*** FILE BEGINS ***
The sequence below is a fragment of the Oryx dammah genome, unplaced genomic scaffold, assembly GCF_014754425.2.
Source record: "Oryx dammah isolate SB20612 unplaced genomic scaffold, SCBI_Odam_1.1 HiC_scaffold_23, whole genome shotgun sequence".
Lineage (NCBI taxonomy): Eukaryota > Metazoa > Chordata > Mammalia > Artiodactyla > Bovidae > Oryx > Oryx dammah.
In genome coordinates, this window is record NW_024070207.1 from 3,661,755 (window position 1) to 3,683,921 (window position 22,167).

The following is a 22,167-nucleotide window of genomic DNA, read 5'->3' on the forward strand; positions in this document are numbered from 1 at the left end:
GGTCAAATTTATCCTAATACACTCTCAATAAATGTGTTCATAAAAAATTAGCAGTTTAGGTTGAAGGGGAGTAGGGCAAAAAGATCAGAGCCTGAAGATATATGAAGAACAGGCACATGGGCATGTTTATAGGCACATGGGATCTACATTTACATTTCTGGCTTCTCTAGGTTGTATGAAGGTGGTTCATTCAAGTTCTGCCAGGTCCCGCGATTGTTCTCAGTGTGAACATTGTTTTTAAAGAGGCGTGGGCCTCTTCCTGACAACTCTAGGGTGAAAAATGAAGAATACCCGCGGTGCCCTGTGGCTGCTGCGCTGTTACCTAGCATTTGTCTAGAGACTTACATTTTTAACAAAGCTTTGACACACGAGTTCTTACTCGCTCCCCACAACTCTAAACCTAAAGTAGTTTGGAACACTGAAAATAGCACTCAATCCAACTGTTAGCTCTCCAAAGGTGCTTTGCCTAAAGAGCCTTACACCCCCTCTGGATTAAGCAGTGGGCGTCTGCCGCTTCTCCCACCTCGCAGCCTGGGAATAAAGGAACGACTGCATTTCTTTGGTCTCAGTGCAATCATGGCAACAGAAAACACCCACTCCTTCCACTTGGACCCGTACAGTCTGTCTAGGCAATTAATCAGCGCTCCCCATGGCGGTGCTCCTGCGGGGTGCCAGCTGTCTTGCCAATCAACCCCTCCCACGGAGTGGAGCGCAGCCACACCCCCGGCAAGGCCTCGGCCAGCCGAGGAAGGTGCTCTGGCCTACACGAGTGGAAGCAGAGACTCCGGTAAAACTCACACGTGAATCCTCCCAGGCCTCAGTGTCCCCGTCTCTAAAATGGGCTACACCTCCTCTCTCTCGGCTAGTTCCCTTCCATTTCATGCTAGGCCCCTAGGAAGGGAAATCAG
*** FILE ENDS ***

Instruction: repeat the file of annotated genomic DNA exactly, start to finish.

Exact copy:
The sequence below is a fragment of the Oryx dammah genome, unplaced genomic scaffold, assembly GCF_014754425.2.
Source record: "Oryx dammah isolate SB20612 unplaced genomic scaffold, SCBI_Odam_1.1 HiC_scaffold_23, whole genome shotgun sequence".
Lineage (NCBI taxonomy): Eukaryota > Metazoa > Chordata > Mammalia > Artiodactyla > Bovidae > Oryx > Oryx dammah.
In genome coordinates, this window is record NW_024070207.1 from 3,661,755 (window position 1) to 3,683,921 (window position 22,167).

The following is a 22,167-nucleotide window of genomic DNA, read 5'->3' on the forward strand; positions in this document are numbered from 1 at the left end:
GGTCAAATTTATCCTAATACACTCTCAATAAATGTGTTCATAAAAAATTAGCAGTTTAGGTTGAAGGGGAGTAGGGCAAAAAGATCAGAGCCTGAAGATATATGAAGAACAGGCACATGGGCATGTTTATAGGCACATGGGATCTACATTTACATTTCTGGCTTCTCTAGGTTGTATGAAGGTGGTTCATTCAAGTTCTGCCAGGTCCCGCGATTGTTCTCAGTGTGAACATTGTTTTTAAAGAGGCGTGGGCCTCTTCCTGACAACTCTAGGGTGAAAAATGAAGAATACCCGCGGTGCCCTGTGGCTGCTGCGCTGTTACCTAGCATTTGTCTAGAGACTTACATTTTTAACAAAGCTTTGACACACGAGTTCTTACTCGCTCCCCACAACTCTAAACCTAAAGTAGTTTGGAACACTGAAAATAGCACTCAATCCAACTGTTAGCTCTCCAAAGGTGCTTTGCCTAAAGAGCCTTACACCCCCTCTGGATTAAGCAGTGGGCGTCTGCCGCTTCTCCCACCTCGCAGCCTGGGAATAAAGGAACGACTGCATTTCTTTGGTCTCAGTGCAATCATGGCAACAGAAAACACCCACTCCTTCCACTTGGACCCGTACAGTCTGTCTAGGCAATTAATCAGCGCTCCCCATGGCGGTGCTCCTGCGGGGTGCCAGCTGTCTTGCCAATCAACCCCTCCCACGGAGTGGAGCGCAGCCACACCCCCGGCAAGGCCTCGGCCAGCCGAGGAAGGTGCTCTGGCCTACACGAGTGGAAGCAGAGACTCCGGTAAAACTCACACGTGAATCCTCCCAGGCCTCAGTGTCCCCGTCTCTAAAATGGGCTACACCTCCTCTCTCTCGGCTAGTTCCCTTCCATTTCATGCTAGGCCCCTAGGAAGGGAAATCAG